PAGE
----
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Tomas Erel

Designerbox Co-founder

Artsper met Tomas Erel, co-founder of Designer Box, a monthly box with objects created by talented designers. Tomas talked to us about art, design and his favourite for finding new designers. 

Artsper: What draws you to design?

Tomas: I've been surrounded by design since my birth but I think for me I'm very drawn to design because it is domestic art! Design is not just about creating a useful object. There are a thousand answers to the question what is the best knife?, the best armchair? Design as art acts on our emotions as well as our reasoning. Design about bringing a bit of poetry or even subversion into everyday objects and sometimes even creating new uses ...

The democratic aspect of design is also essential, reaching a large mass of people. I'm mostly drawn to the area between high-end gallery design and often disembodied industrial design. This is where everything is happening creatively, where you find innovation, talent and ideas.

Artsper: Who is your favourite designer? Why?

Tomas: It's impossible to answer this question! There are plenty of them today. I would like to mention those who encouraged me into design: Enzo Mari, Castiglionni, Perriand, Kuramata, Sottsass, but I could also say Sotto, Donald Judd, Dan Flavin, .... artists who helped to forge my tastes and open my eyes.

Artsper: What is the relationship between art and design?

Tomas: It's a long story and there is a clear link. A bit like Duchamp with his bidet, or when Maarten Baas, put a completely charred iconic Rietvelt chair for sale! This chair sculpture, is it art or is it design? It is clearly an art object but does that make it art?

Art, like nature, is a source of inspiration for each creator, a little like a research laboratory where one can freely question the real, the philosophy, the politics, the representation, ... a laboratory, conceptual or narrative, in which the designer can draw his inspiration.

If today, design has entered museums, galleries and auction houses and sometimes we see works by designers who question, like Baas, the border with art, design and art are not the same, they don't meet the same objectives and do not produce the same effects. Art has a close relationship with all creative activities, design and graphics are no exception.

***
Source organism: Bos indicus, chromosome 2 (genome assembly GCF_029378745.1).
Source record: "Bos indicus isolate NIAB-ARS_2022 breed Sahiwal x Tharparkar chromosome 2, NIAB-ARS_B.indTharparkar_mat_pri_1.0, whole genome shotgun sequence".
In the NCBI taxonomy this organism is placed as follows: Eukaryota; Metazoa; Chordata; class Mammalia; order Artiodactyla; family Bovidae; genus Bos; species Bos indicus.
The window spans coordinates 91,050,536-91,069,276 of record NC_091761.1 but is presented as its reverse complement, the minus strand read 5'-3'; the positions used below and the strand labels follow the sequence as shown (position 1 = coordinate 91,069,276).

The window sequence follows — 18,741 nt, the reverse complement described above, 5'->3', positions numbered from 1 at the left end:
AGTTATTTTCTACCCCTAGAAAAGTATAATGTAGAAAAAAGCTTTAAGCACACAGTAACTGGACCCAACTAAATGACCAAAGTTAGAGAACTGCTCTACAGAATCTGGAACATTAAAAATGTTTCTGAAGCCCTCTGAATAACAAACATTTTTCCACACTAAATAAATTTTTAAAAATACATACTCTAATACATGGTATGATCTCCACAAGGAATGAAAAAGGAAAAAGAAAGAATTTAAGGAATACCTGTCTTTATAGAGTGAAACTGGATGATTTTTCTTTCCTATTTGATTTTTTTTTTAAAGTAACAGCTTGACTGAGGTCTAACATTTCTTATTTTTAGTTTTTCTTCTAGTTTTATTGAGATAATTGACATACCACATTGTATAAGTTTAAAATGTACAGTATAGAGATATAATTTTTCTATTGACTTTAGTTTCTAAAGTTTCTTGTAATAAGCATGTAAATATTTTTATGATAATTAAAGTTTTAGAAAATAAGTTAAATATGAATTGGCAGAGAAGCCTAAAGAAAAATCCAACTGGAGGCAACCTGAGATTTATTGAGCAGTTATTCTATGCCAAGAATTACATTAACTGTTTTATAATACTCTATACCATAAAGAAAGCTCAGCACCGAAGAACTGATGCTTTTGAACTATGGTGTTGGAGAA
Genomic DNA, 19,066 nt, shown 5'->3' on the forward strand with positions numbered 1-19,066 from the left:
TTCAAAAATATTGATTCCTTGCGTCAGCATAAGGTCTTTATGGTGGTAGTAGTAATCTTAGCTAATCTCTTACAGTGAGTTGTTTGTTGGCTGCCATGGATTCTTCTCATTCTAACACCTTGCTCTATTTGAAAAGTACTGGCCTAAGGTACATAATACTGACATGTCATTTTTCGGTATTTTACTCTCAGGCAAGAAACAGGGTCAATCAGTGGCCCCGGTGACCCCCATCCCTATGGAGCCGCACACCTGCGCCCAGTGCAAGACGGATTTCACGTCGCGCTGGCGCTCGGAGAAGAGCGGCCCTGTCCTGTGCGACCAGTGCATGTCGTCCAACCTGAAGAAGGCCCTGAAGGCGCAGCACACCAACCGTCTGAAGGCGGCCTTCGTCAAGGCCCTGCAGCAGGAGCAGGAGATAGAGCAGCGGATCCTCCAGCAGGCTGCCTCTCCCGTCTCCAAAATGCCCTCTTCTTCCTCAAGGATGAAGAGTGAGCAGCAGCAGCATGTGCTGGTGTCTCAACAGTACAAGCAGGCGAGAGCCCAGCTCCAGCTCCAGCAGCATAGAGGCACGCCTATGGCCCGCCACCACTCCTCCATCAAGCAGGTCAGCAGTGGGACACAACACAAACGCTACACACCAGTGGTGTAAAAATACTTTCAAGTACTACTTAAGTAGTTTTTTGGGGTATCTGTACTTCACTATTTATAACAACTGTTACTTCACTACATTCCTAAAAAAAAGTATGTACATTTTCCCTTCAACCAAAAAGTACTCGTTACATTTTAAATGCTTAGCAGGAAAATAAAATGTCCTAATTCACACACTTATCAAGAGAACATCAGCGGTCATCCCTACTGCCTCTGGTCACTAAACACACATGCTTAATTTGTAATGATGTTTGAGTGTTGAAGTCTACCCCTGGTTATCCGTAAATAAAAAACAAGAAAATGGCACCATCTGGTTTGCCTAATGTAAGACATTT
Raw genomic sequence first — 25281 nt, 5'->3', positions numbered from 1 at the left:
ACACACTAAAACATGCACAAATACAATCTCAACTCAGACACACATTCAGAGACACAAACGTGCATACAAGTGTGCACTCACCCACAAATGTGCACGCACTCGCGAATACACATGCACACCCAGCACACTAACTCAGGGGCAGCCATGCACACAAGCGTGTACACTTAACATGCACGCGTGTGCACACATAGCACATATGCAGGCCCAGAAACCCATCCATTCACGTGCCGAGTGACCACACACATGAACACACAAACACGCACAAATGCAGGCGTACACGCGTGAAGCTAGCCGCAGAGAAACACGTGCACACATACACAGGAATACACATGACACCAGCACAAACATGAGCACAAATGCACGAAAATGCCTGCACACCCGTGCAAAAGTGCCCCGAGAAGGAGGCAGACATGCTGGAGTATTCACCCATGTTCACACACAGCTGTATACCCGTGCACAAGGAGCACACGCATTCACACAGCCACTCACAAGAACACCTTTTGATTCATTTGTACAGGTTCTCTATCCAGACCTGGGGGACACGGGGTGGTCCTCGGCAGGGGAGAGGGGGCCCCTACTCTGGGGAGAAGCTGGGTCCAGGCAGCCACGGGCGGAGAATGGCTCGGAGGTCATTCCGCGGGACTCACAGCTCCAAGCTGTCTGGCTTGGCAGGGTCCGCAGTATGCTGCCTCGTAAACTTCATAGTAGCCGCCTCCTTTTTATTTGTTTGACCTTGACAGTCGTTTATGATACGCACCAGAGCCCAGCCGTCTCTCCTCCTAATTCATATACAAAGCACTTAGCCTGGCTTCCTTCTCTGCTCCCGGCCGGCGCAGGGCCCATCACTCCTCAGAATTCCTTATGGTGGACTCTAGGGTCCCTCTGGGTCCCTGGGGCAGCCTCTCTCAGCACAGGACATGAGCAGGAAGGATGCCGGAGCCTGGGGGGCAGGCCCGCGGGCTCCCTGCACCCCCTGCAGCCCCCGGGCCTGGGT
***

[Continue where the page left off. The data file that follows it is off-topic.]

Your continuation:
Artsper: If you had to imagine a collaboration between an artist and a designer, who would you choose?

Tomas: Complicated, and it has rarely been a success (it often ends up being painted furniture ;-) so not very interesting! I might ask an artist, but not a painter or sculptor, to imagine an installation from an object or a series of objects chosen by a designer. The idea being to initiate a dialogue where the object is not a support but the raw material.

Artsper: Can design be accessible?

Tomas: It's not a question of whether it can or not, the designer's design as well as industrial design MUST be accessible, it participates in the change, the improvement of daily life. It doesn't cost anything more to make an object that has meaning behind it than an object that stands for nothing, so why should we reserve for an elite, this great source of well-being and innovation.

Even if we need to find or invent new models. Offering designer objects at the price of unsigned products (less than €20) is one of Designerbox's main aims. In order to achieve this, we eliminated the middle-men, created short circuits and put the creators at the centre of the customer's experience.

Artsper: Your favourite place for discovering design and new designers?

Tomas: The smaller fairs that happen alongside the major fairs or the European design week (Milan, Paris, Stockholm, ...).

Artsper: Your favourite place for seeing art?

Tomas: Other than Artsper? :) Personally, I would say the Palais de Tokyo in Paris where I go regularly with my family. The big open spaces are great for children who can run in the middle of the works, interact with them ... It has a raw edge but it's a great place to go for brunch, dinner, it's always full of life and there's always something to do which is what I've come to expect from cultural institutions today.

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